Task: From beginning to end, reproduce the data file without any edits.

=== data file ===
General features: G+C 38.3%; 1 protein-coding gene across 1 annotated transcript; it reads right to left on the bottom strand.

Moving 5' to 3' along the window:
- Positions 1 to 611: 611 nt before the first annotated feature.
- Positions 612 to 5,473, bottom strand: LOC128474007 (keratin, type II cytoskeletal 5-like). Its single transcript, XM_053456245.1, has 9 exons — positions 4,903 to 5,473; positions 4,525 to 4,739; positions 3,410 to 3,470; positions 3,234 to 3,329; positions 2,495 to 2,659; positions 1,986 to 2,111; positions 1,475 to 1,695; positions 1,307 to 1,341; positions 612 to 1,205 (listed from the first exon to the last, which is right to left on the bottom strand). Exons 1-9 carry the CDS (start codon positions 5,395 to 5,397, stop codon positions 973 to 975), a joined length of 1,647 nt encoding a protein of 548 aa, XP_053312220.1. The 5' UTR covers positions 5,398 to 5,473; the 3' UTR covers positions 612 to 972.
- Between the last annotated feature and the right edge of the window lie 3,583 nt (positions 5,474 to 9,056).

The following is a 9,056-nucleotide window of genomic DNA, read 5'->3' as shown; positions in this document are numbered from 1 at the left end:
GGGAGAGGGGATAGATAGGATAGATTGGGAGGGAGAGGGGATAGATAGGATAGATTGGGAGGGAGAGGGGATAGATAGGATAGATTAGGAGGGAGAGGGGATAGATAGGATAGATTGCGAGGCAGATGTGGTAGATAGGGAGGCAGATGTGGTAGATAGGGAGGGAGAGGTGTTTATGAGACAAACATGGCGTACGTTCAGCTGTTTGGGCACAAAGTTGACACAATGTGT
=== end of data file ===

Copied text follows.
General features: G+C 38.3%; 1 protein-coding gene across 1 annotated transcript; it reads right to left on the bottom strand.

Moving 5' to 3' along the window:
- Positions 1 to 611: 611 nt before the first annotated feature.
- Positions 612 to 5,473, bottom strand: LOC128474007 (keratin, type II cytoskeletal 5-like). Its single transcript, XM_053456245.1, has 9 exons — positions 4,903 to 5,473; positions 4,525 to 4,739; positions 3,410 to 3,470; positions 3,234 to 3,329; positions 2,495 to 2,659; positions 1,986 to 2,111; positions 1,475 to 1,695; positions 1,307 to 1,341; positions 612 to 1,205 (listed from the first exon to the last, which is right to left on the bottom strand). Exons 1-9 carry the CDS (start codon positions 5,395 to 5,397, stop codon positions 973 to 975), a joined length of 1,647 nt encoding a protein of 548 aa, XP_053312220.1. The 5' UTR covers positions 5,398 to 5,473; the 3' UTR covers positions 612 to 972.
- Between the last annotated feature and the right edge of the window lie 3,583 nt (positions 5,474 to 9,056).

The following is a 9,056-nucleotide window of genomic DNA, read 5'->3' as shown; positions in this document are numbered from 1 at the left end:
GGGAGAGGGGATAGATAGGATAGATTGGGAGGGAGAGGGGATAGATAGGATAGATTGGGAGGGAGAGGGGATAGATAGGATAGATTAGGAGGGAGAGGGGATAGATAGGATAGATTGCGAGGCAGATGTGGTAGATAGGGAGGCAGATGTGGTAGATAGGGAGGGAGAGGTGTTTATGAGACAAACATGGCGTACGTTCAGCTGTTTGGGCACAAAGTTGACACAATGTGT